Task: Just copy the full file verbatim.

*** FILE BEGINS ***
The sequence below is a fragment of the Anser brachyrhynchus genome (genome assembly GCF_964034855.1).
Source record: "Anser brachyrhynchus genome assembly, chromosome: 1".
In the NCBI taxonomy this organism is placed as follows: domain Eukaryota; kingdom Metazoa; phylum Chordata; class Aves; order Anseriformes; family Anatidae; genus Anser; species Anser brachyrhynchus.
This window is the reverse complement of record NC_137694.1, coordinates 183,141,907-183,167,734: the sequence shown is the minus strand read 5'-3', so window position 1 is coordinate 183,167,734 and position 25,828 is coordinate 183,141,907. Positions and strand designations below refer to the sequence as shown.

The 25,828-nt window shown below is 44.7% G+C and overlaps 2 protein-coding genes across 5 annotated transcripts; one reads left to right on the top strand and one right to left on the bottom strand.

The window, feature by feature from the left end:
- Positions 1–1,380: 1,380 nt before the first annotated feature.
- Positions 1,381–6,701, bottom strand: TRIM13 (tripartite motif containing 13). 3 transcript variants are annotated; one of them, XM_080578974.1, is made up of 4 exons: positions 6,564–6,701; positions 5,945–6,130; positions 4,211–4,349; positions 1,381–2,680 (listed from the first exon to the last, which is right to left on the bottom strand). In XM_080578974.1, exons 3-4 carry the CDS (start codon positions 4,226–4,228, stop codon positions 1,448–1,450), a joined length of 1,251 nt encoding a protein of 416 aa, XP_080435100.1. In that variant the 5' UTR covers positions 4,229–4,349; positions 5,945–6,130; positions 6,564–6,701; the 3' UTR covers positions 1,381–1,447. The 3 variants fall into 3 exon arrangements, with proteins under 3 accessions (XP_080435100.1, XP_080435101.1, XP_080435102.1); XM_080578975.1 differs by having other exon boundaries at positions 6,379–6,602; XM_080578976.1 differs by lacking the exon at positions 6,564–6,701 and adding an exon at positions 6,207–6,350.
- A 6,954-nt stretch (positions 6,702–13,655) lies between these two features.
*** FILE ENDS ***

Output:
The sequence below is a fragment of the Anser brachyrhynchus genome (genome assembly GCF_964034855.1).
Source record: "Anser brachyrhynchus genome assembly, chromosome: 1".
In the NCBI taxonomy this organism is placed as follows: domain Eukaryota; kingdom Metazoa; phylum Chordata; class Aves; order Anseriformes; family Anatidae; genus Anser; species Anser brachyrhynchus.
This window is the reverse complement of record NC_137694.1, coordinates 183,141,907-183,167,734: the sequence shown is the minus strand read 5'-3', so window position 1 is coordinate 183,167,734 and position 25,828 is coordinate 183,141,907. Positions and strand designations below refer to the sequence as shown.

The 25,828-nt window shown below is 44.7% G+C and overlaps 2 protein-coding genes across 5 annotated transcripts; one reads left to right on the top strand and one right to left on the bottom strand.

The window, feature by feature from the left end:
- Positions 1–1,380: 1,380 nt before the first annotated feature.
- Positions 1,381–6,701, bottom strand: TRIM13 (tripartite motif containing 13). 3 transcript variants are annotated; one of them, XM_080578974.1, is made up of 4 exons: positions 6,564–6,701; positions 5,945–6,130; positions 4,211–4,349; positions 1,381–2,680 (listed from the first exon to the last, which is right to left on the bottom strand). In XM_080578974.1, exons 3-4 carry the CDS (start codon positions 4,226–4,228, stop codon positions 1,448–1,450), a joined length of 1,251 nt encoding a protein of 416 aa, XP_080435100.1. In that variant the 5' UTR covers positions 4,229–4,349; positions 5,945–6,130; positions 6,564–6,701; the 3' UTR covers positions 1,381–1,447. The 3 variants fall into 3 exon arrangements, with proteins under 3 accessions (XP_080435100.1, XP_080435101.1, XP_080435102.1); XM_080578975.1 differs by having other exon boundaries at positions 6,379–6,602; XM_080578976.1 differs by lacking the exon at positions 6,564–6,701 and adding an exon at positions 6,207–6,350.
- A 6,954-nt stretch (positions 6,702–13,655) lies between these two features.